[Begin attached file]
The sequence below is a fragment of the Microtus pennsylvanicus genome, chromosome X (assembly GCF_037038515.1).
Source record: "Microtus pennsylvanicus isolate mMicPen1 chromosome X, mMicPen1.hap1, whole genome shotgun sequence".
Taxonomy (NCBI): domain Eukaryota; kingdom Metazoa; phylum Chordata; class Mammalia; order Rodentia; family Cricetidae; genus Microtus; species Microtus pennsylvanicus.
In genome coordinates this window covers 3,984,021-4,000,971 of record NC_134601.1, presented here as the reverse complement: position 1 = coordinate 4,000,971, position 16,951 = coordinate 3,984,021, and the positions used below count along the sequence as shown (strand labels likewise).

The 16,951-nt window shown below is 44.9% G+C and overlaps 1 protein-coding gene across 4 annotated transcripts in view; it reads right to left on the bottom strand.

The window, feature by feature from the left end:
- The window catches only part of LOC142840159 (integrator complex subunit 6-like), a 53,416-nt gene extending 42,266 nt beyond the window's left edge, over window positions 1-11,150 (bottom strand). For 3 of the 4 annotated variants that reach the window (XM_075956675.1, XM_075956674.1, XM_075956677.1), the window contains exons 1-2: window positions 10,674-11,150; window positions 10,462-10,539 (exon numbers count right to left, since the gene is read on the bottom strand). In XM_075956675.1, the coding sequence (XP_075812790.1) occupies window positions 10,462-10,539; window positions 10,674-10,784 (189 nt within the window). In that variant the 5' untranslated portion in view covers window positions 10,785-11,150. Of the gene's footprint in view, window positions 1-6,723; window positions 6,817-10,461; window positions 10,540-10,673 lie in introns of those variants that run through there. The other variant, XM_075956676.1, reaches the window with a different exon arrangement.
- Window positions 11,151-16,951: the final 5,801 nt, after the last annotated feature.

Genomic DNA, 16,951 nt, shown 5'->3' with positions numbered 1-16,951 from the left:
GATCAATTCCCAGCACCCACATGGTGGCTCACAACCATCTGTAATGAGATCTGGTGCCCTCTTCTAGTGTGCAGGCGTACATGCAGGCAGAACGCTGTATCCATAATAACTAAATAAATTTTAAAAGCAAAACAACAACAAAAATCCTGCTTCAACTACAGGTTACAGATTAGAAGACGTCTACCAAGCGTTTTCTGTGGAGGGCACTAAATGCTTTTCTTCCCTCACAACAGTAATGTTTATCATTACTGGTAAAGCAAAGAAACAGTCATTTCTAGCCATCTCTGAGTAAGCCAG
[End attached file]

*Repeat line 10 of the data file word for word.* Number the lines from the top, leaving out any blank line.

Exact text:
GATCAATTCCCAGCACCCACATGGTGGCTCACAACCATCTGTAATGAGATCTGGTGCCCTCTTCTAGTGTGCAGGCGTACATGCAGGCAGAACGCTGTATCCATAATAACTAAATAAATTTTAAAAGCAAAACAACAACAAAAATCCTGCTTCAACTACAGGTTACAGATTAGAAGACGTCTACCAAGCGTTTTCTGTGGAGGGCACTAAATGCTTTTCTTCCCTCACAACAGTAATGTTTATCATTACTGGTAAAGCAAAGAAACAGTCATTTCTAGCCATCTCTGAGTAAGCCAG